The six tales now translated for the English reader were written by Turgenev at various dates between 1847 and 1881. Their chronological order is:—
Pyetushkov is the work of a young man of twenty-nine, and its lively, unstrained realism is so bold, intimate, and delicate as to contradict the flattering compliment that the French have paid to one another—that Turgenev had need to dress his art by the aid of French mirrors.
Although Pyetushkov shows us, by a certain open naïveté of style, that a youthful hand is at work, it is the hand of a young master, carrying out the realism of the ‘forties’— that of Gogol, Balzac, and Dickens—straightway, with finer point, to find a perfect equilibrium free from any bias or caricature. The whole strength and essence of the realistic method has been developed in Pyetushkov to its just limits. The Russians are instinctive realists, and carry the warmth of life into their pages, which warmth the French seem to lose in clarifying their impressions and crystallising them in art. Pyetushkov is not exquisite: it is irresistible. Note how the reader is transported bodily into Pyetushkov’s stuffy room, and how the major fairly boils out of the two pages he lives in! (pp. 301, 302). That is realism if you like. A woman will see the point of Pyetushkov very quickly. Onisim and Vassilissa and the aunt walk and chatter around the stupid Pyetushkov, and glance at him significantly in a manner that reveals everything about these people’s world. All the servants who appear in the tales in this volume are hit off so marvellously that one sees the lower-class world, which is such a mystery to certain refined minds, has no secrets for Turgenev.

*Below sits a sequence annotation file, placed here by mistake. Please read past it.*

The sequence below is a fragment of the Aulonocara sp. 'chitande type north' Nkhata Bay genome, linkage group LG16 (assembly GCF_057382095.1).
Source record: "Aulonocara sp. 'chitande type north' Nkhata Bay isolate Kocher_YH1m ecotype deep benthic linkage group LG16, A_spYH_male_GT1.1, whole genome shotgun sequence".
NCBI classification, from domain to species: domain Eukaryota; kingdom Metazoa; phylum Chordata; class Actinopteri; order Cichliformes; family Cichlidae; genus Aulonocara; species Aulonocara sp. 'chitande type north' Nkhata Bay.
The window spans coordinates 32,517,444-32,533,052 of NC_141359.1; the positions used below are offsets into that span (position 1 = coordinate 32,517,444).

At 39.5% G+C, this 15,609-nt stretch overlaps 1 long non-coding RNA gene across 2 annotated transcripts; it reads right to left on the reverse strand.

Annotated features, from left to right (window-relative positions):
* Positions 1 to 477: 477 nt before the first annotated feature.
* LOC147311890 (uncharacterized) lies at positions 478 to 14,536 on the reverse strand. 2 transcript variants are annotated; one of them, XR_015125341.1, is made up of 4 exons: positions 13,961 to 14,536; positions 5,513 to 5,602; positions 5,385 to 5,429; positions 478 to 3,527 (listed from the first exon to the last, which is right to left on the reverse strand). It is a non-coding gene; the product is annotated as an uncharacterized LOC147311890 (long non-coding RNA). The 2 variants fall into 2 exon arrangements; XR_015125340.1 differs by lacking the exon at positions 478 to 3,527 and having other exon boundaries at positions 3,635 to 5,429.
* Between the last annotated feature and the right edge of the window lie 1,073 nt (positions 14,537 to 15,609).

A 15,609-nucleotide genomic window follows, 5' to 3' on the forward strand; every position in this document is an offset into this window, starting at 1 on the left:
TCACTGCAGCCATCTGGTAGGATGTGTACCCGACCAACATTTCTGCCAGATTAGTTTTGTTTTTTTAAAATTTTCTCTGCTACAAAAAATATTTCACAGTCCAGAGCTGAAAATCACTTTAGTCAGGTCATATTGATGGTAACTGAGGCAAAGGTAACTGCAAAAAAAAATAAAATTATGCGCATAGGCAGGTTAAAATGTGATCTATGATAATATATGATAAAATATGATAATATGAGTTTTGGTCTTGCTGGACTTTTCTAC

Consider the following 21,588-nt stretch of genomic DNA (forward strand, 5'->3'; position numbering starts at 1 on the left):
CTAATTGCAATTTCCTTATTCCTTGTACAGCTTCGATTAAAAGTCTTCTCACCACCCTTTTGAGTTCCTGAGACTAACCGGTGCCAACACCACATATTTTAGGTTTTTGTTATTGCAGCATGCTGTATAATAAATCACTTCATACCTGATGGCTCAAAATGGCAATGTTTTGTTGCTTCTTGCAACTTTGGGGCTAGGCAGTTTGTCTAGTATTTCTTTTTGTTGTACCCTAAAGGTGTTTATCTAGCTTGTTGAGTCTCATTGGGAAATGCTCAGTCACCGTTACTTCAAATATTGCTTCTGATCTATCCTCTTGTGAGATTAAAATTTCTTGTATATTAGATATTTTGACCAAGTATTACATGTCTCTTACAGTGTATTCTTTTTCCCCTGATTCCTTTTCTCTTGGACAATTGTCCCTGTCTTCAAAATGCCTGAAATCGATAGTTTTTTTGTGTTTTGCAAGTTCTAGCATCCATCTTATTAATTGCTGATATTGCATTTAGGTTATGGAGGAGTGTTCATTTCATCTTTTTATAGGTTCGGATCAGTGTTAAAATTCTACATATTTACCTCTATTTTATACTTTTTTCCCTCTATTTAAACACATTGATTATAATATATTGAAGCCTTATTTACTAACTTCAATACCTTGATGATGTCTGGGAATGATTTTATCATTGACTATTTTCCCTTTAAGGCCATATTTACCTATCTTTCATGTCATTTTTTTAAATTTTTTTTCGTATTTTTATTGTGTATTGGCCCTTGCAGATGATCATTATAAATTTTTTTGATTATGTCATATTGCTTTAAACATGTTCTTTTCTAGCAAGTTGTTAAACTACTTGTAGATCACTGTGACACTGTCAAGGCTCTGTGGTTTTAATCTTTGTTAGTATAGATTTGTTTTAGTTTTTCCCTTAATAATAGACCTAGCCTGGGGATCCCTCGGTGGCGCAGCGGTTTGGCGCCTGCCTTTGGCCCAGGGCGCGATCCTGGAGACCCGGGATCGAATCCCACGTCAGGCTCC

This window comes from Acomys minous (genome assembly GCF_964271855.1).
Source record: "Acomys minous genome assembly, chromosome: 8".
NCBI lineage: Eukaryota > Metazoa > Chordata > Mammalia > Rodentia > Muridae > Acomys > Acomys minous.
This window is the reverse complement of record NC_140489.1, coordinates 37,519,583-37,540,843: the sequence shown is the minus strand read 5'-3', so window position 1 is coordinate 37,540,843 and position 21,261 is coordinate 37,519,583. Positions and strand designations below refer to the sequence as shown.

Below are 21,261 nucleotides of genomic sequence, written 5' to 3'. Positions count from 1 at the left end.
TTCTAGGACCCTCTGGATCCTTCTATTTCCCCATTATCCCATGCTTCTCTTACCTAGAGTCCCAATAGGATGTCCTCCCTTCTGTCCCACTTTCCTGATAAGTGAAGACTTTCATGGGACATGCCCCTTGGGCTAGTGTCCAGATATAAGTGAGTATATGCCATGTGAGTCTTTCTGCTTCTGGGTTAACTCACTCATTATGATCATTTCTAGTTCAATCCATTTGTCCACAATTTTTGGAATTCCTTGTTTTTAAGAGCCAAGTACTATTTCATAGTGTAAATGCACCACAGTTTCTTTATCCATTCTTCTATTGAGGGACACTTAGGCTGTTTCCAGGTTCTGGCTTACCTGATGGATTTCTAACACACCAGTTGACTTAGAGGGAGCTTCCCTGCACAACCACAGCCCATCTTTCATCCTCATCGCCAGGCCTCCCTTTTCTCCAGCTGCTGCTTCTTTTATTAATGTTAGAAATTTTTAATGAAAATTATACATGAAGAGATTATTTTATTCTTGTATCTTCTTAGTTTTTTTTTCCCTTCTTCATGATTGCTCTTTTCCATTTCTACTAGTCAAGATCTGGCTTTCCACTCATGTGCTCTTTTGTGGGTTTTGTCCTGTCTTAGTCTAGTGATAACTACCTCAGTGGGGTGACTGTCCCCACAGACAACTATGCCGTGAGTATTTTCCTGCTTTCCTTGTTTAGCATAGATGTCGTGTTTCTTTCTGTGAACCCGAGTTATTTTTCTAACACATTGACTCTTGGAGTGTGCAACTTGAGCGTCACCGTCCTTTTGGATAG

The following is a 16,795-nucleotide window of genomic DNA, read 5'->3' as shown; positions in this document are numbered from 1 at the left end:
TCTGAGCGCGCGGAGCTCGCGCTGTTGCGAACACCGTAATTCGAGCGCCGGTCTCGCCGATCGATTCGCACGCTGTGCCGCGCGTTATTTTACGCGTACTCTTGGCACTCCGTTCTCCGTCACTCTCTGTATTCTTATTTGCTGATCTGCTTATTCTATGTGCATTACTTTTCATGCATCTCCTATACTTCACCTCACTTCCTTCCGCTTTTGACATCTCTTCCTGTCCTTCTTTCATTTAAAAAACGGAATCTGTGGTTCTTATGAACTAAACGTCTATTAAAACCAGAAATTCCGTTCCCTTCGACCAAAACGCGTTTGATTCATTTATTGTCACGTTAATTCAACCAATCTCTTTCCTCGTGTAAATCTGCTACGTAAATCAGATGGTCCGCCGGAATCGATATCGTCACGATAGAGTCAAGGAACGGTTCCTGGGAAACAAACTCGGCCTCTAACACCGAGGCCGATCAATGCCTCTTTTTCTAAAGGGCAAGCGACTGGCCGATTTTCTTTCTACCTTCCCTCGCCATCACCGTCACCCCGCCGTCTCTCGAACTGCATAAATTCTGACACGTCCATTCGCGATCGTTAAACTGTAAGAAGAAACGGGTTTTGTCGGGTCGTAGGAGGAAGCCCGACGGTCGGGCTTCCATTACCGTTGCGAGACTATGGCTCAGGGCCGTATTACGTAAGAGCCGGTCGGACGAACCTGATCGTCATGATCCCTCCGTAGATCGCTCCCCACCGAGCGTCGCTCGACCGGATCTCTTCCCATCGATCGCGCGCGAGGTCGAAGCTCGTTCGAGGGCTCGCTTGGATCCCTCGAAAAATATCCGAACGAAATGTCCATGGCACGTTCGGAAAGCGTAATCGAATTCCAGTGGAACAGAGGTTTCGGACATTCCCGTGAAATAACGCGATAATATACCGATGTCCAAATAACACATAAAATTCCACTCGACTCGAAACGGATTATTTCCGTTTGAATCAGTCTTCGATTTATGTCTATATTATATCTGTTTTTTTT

Of a different, and to our taste more fascinating, genre is The Brigadier. It is greater art because life’s prosaic growth is revealed not merely realistically, but also poetically, life as a tiny part of the great universe around it. The tale is a microcosm of Turgenev’s own nature; his love of Nature, his tender sympathy for all humble, ragged, eccentric, despised human creatures; his unfaltering keenness of gaze into character, his fine sense of proportion, mingle in. The Brigadier, to create for us a sense of the pitiableness of man’s tiny life, of the mere human seed which springs and spreads a while on earth, and dies under the menacing gaze of the advancing years. ‘Out of the sweetness came forth strength’ is perhaps the best saying by which one can define Turgenev’s peculiar merits in The Brigadier.
Punin and Baburin presents to us again one of those ragged ones, one of ‘the poor in spirit,’ the idealist Punin, a character whose portrait challenges Dostoievsky’s skill on the latter’s own ground. That delicious Punin! and that terrible grandmother’s scene with Baburin! How absolutely Slav is the blending of irony and kindness in the treatment of Punin, Cucumber, and Pyetushkov, few English readers will understand. All the characters in Punin and Baburin are so strongly drawn, so intensely alive, that, like Rembrandt’s portraits, they make the living people, who stand looking at them, absurdly grey and lifeless by comparison! Baburin is a Nihilist before the times of Nihilism, he is a type of the strong characters that arose later in the movement of the ‘eighties.’